- Facts Feelings Findings and Futures is one of many wonderful activities based on the active reviewing cycle developed by Roger Greenaway
- In her article, ‘Changing the Organisation One Conversation at a Time’ Lisa Kimball talks about the ‘hypoglycaemic effect‘ of good meetings, an enthusiasm and buzz that leads to ambitious plans and lists, as well as a crash on re-entry to an unchanged world of work? Avoid unrealistic action planning by getting clear on where you can have most influence.15% solutions is an activity that helps participants focus realistically, based on Peter Drucker’s proposition that most people have about 15% control over their work situations.
Most of these activities work well in online meetings. And if shared online documents or platforms are part of the event then there is the added advantage that ‘there is only one truth’, a record visible and accessible to all participants. Properly done, a set of notes on a wiki or platform like Google documents gives all participants the bulk of their meeting report already compiled!
Creating space for people to make their own personal commitments follows naturally out of the above and helps consolidate intentions, and can have a strong emotional resonance. Participants can write a postcard to themselves, which the session hosts post back to them. Another idea spread out a random collective of photos and invite people to choose one that resonates for them, using this as a means of reflecting on what they are taking away with them. Borrowing the custom of two people tying textile loops around each other’s wrists while each declares their commitment to action is a gentle and surprisingly powerful way to help people make commitments they will keep (especially with the instruction that people must retain the loops until they have at least begun the action!)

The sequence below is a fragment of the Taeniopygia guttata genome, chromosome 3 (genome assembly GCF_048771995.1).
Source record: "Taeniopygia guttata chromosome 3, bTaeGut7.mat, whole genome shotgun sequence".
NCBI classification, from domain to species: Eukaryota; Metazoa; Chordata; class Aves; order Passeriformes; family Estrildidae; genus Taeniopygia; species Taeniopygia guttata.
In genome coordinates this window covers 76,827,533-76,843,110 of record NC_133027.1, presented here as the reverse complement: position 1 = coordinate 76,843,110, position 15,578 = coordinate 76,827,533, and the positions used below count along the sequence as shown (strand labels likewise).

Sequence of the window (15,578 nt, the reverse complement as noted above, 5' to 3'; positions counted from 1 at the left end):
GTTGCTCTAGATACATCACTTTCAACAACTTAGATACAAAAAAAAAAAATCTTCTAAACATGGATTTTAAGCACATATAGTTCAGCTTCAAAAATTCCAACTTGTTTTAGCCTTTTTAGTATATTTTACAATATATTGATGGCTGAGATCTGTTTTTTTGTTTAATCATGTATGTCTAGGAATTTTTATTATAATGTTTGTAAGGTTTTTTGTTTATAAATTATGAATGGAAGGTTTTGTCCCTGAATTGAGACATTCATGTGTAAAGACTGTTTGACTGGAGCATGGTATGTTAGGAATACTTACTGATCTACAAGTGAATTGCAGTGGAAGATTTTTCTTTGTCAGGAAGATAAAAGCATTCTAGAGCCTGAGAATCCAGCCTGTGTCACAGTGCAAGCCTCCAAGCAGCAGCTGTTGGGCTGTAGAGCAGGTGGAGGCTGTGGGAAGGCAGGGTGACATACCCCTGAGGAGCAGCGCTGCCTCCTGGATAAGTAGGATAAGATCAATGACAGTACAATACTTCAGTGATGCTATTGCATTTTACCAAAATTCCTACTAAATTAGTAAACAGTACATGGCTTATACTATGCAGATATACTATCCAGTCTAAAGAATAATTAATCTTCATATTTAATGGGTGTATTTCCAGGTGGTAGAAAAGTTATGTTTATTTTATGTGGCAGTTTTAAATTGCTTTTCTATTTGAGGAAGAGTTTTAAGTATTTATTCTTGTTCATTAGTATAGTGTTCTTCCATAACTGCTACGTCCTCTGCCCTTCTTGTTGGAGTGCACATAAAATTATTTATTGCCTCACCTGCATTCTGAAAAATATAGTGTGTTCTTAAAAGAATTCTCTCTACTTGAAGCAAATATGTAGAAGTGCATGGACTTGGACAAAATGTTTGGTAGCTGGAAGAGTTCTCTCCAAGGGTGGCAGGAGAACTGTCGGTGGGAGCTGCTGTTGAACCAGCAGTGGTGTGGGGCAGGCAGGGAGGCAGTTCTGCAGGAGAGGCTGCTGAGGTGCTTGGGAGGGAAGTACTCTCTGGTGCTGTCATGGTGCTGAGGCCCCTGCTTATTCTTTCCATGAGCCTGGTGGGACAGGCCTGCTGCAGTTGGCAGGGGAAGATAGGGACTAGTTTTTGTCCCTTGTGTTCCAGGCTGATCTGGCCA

These are important for participants as well as the event hosts – serving as a focus for quiet reflection, while providing valuable feedback on the gathering itself. There is a huge range of options – from written evaluation (do this in the room before people leave) through to the more creative possibilities such as a song or a story that captures the highlights. Roger Greenaway has masses of ideas. As ever, having people physically active energises what can often be a process that dampens enthusiasm and connection. For examples, see the spider-gram activity illustrated above or the use of a spectrogram line for a ‘walking evaluation’ as illustrated below. Online, using polls is a quick and easy way to get feedback in the moment.
Bringing the gathering to a close follows on naturally. Wherever possible we like to close with the group sitting in a circle, and give everyone a chance to share a closing reflection. If time is tight this can be as brief as ‘three words’, with the hosts thanking all those who’ve made the event possible, from the logistics through to the participants themselves.
Online the risk is that the closing can feel rather distant, since people can’t see each other, so protecting time in the last part of the session to have people comment or say things is extremely important.